“In ‘Pilgrimage of Heritage’ the story begin with images first learned of in books, and later informed by experience.” - the artist
The distance between my father and I always made me wonder about my heritage. My father never spoke about his Sicilian family or ancestors, which made me even more curious. What was he hiding? So many unanswered questions. With the help of ancestry.com, and Joseph Campbell’s The Hero’s Journey, I began my search.
Finding an Immordino group on Facebook led me to a distant cousin, who became my guide overseas. Setting out to find my family roots, I could not have imagined the story I was about to uncover.
In “Pilgrimage of Heritage” the story begin with images first learned of in books, and later informed by experience. Churches, village streets, and secret stone chambers are combined with portraits and fleeting figures, serving as abstractionist surreal interruptions. This emotionally and visually charged multiverse reflects not only my travels across the world, but also interior states of imagination. In Sicily I felt destined to be there but somehow did not belong–like a prodigal child who was profoundly an outsider as well. I soon discovered that rather than Italian-American as I had assumed, my DNA revealed a Greek, Arabic, Middle Eastern, and North African origin.
I quickly realized we are all so much more than we think, and so much more connected. I left Sicily with a different life story than I had arrived with, and in a way, a different self. It was this the kind of paradox , both in narrative and consciousness, that my constructed images portray and embody.
Images captured in Sicily were collaged or montaged with other elements in purview, to tell a broader story, and give context within germane historical eras, geopolitics, and prevailing mindsets. This is expressed through the painstaking layering of fragments of past and present, old and new, people, places, objects, and textures in a fractal compression that looks like life, a dream, and history. This conceptual structure is further expressed throughout the project as the suite of close to two dozen pictures utilizing an array of techniques, materials, and processes, to form a variety of shapes and sizes. Finding distinctive and various frames much like the variety in genes, I tend to favor those from the late 1800s. Fashioned from wood and gold-plated brass with convex glass, evocatively aged and lovingly restored, which is just one way I love transitioning the old into something shiny and new.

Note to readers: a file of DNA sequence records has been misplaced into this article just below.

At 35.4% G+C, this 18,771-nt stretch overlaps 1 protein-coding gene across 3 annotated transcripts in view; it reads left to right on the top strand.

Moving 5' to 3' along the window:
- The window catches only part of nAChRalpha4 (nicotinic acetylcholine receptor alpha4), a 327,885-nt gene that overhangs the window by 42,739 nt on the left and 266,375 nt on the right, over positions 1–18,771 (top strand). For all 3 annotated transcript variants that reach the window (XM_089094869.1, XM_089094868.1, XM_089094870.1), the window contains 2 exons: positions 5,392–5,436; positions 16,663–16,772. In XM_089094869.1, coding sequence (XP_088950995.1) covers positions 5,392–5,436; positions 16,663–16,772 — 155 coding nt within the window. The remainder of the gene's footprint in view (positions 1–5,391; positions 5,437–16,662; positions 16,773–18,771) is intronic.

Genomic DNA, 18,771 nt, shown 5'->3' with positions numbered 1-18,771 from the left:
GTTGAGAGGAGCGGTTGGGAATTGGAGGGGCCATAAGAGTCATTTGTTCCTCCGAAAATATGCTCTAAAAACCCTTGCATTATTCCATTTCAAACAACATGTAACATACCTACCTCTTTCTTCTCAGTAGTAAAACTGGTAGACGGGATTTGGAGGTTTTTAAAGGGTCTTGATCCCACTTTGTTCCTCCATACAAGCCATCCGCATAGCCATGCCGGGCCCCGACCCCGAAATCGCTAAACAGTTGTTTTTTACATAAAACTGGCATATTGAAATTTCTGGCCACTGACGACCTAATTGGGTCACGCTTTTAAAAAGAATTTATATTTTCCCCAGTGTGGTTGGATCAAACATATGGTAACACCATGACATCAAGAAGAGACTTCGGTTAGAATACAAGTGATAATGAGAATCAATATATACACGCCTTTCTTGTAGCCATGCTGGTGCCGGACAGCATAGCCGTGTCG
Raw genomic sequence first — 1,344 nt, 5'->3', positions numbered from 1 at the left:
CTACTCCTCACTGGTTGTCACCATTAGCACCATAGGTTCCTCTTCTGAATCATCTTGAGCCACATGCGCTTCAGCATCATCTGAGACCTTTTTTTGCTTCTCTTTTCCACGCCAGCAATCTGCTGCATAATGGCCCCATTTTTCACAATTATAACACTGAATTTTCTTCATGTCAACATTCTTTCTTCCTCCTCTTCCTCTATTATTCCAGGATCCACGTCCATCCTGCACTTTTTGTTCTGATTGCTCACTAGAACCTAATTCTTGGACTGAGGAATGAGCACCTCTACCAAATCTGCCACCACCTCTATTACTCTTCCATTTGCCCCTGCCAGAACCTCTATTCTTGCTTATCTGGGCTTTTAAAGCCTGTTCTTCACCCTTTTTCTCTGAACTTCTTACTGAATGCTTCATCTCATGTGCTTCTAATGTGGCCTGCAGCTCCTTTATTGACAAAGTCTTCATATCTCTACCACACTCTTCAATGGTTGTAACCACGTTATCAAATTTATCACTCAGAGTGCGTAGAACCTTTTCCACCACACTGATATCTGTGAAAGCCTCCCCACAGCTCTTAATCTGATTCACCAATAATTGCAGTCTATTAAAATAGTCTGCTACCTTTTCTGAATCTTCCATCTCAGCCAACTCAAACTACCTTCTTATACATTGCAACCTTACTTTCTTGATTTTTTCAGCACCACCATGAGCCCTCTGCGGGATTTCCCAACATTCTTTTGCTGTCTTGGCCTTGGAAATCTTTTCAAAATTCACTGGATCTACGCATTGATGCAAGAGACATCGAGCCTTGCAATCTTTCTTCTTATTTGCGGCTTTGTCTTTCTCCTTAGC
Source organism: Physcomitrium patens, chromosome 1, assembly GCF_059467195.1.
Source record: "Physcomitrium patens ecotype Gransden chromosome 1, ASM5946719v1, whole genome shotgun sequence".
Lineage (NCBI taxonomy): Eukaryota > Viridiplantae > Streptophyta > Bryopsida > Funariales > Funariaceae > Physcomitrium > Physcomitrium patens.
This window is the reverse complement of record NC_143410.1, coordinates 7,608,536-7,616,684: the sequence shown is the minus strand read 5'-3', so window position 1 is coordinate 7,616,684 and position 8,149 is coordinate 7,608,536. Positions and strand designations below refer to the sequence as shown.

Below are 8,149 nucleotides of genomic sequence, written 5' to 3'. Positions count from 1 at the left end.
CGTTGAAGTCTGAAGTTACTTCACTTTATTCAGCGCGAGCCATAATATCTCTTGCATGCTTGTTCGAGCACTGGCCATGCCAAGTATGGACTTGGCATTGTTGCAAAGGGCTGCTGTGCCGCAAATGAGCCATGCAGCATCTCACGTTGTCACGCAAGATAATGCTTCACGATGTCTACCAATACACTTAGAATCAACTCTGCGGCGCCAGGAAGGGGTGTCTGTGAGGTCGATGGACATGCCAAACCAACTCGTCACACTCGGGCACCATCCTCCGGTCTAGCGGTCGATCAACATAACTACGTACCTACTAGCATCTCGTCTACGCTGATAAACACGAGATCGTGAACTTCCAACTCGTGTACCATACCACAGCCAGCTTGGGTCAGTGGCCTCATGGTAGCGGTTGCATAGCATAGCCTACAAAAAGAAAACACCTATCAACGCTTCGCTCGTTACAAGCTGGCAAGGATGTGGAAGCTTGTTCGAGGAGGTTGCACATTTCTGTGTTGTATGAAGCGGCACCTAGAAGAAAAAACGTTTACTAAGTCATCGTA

By using compositional technique to enlighten this intimately epic narrative, I believe my style has found its spiritual home. Place can be a metaphor for how our lives are enacted against the backdrop of durable, even ancient places, impersonal cities and ancestral homelands. In embracing all processes, I have endeavored to mirror an acceptance for familial secrets, a pilgrimage of heritage.
About the artist:
Cathy Immordino is a Los Angeles-based photographer, whose layered images form composites of personal experience and public spaces. Drawing on techniques and methods from fine art and photojournalism, Immordino’s optical layering serves as an evocative visual allegory for the complex narratives of life and memory. Immordino began her photography career after years of being a film actress, a set of experiences whose highs and lows she documented, along with architectural and urban landscape photographs of Hollywood at night. In subsequent projects and series, including a major endeavor based on her own ancestry and the history of immigration in her immediate family, she has continued to refine and evolve this fundamental structure. Layering her own stories and observations against backdrops of iconic architecture, landscapes, and public spaces where they unfolded. In this way she collapses both time and space in a surreal but familiar language composed of art history, biographical reportage, and photographic technology. Immordino has exhibited her work in galleries and institutions across the United States, and co-founded the Shed Collective. She is associated with MOPLA, the LA Center for Photography, the Los Angeles Art Association, Center Santa Fe, and the Society of Photographic Educators.
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